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Teaching Independence

As your children get older you need to find a ways to learn how to take care of themselves. Not only does this benefit them, it frees up your time as well.

  1. When your children first start bathing/showering themselves they can waste a lot of shampoo. Save the dosage cups from your over the counter medicines and wash them out. When your child is getting their supplies ready for their bath, fill one with shampoo. They will see how much shampoo is a good amount to use.
  2. Invest in a shower mirror. This will help your child to see their hair to know if they have washed it all and also rinsed all the shampoo out.
  3. Teach them to sort laundry by color as they get undressed. Our laundry sorter is in the bathroom and they sort the colors as they disrobe.
  4. When they are learning to pour their own beverages, buy quart milks so that they can handle the weight and lessen the spills. Have them practice on the driveway with a pitcher of water and cups.
  5. When they are finished with dinner they should clear their own plates to the sink area.


We all benefit when we are in a routine. Routines help your children to know what to expect next and it will make it easier for them to start doing things for themselves.

  1. If you do not have a morning routine, on school days especially, you need to get one!
  2. Your children should wake at the same time, eat at the same time and know what they need to do to leave for school without constant follow up.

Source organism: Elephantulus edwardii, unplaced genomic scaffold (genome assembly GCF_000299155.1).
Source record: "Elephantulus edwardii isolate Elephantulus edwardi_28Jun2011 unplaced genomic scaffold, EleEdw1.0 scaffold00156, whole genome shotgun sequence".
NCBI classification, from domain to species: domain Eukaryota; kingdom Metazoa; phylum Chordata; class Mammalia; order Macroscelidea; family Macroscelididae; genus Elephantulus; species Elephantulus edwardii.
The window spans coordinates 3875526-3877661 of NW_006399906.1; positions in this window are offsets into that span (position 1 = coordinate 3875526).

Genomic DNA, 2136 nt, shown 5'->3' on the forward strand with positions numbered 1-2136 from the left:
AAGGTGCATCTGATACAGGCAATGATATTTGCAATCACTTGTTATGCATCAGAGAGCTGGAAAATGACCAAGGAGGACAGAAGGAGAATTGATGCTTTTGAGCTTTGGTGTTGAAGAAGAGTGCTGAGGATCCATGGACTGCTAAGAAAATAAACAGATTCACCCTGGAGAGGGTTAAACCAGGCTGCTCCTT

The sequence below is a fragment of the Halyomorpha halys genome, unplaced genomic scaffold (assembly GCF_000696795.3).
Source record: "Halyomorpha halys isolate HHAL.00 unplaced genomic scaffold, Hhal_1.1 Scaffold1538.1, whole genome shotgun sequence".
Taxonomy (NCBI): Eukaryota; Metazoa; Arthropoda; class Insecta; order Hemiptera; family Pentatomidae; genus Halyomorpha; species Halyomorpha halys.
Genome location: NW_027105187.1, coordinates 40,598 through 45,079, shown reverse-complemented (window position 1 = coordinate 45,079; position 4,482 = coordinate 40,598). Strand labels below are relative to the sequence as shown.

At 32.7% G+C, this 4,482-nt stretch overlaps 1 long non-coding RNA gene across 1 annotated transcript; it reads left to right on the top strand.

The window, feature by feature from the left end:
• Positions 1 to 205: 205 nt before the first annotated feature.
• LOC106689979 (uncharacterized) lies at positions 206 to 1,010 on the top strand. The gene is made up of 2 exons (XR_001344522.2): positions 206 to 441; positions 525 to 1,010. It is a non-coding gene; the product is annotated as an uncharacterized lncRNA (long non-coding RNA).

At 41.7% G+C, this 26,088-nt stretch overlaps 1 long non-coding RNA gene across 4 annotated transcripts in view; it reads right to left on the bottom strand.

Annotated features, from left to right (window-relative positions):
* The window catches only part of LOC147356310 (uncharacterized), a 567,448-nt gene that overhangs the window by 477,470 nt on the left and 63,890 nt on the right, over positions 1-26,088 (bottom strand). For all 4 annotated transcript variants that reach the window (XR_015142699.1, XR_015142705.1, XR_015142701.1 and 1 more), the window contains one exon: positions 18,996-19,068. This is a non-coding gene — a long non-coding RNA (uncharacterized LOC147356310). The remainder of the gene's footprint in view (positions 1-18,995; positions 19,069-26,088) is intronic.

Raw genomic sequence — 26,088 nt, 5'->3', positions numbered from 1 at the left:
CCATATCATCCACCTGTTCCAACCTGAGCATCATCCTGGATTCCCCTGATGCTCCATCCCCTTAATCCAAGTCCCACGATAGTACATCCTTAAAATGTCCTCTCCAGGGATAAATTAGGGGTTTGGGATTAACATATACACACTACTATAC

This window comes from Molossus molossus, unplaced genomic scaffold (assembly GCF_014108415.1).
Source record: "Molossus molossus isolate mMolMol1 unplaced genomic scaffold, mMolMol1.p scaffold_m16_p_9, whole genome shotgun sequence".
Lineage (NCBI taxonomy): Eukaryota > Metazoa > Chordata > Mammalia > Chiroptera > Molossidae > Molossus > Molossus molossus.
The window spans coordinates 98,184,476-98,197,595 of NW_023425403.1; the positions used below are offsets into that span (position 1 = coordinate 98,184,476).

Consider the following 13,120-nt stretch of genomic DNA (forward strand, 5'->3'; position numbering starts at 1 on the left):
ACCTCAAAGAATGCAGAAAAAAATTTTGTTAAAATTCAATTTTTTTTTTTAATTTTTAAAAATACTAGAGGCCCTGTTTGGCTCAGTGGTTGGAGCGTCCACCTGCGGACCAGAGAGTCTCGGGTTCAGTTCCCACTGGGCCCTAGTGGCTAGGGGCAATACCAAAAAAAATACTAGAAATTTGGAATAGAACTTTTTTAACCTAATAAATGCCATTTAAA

3. TV should only be allowed after they are completely ready to walk out the door.
  4. Bedtime is the same situation. The children should know that bath, pajamas, brushing teeth and then bedtime need to occur.


As your children get older setting up a chore schedule is an obvious benefit to you as the homemaker as some of the responsibility of taking care of the house is being shared. Children also gain as they learn responsibility for taking care of the house as well.

  1. A chart on the refrigerator or other prominent area in the house is a good start. This is a visual reminder of what needs to be done and what has been done.
  2. Charts are easy to manage. Type up one on you computer or buy a wipe off kind at your local discount store.
  3. Chores should vary by the age of your children. Obviously as the children age, their responsibility can and should increase.
  4. Find chores that can be alternated between the children. For example, for the trash and recycling you can alternate that responsibility between your children so that there is variety in their chores.
  5. Each child should be responsible for their own room.


Start your children off on the right foot when it comes to homework.

  1. As soon as homework starts to come home, in our case it was Kindergarten, make a designated place in your house to have it done.
  2. Keep the area well stocked with pencils, paper, erasers, etc.
  3. The area should be well lit.
  4. Make sure homework is a priority. We do homework before we play or watch TV.
  5. If you know that the next day is busy right after school, see if your child can do the next days homework in advance.
  6. Work with your child’s teacher. When we take our child out of school for vacation, we have them do their homework before we leave.

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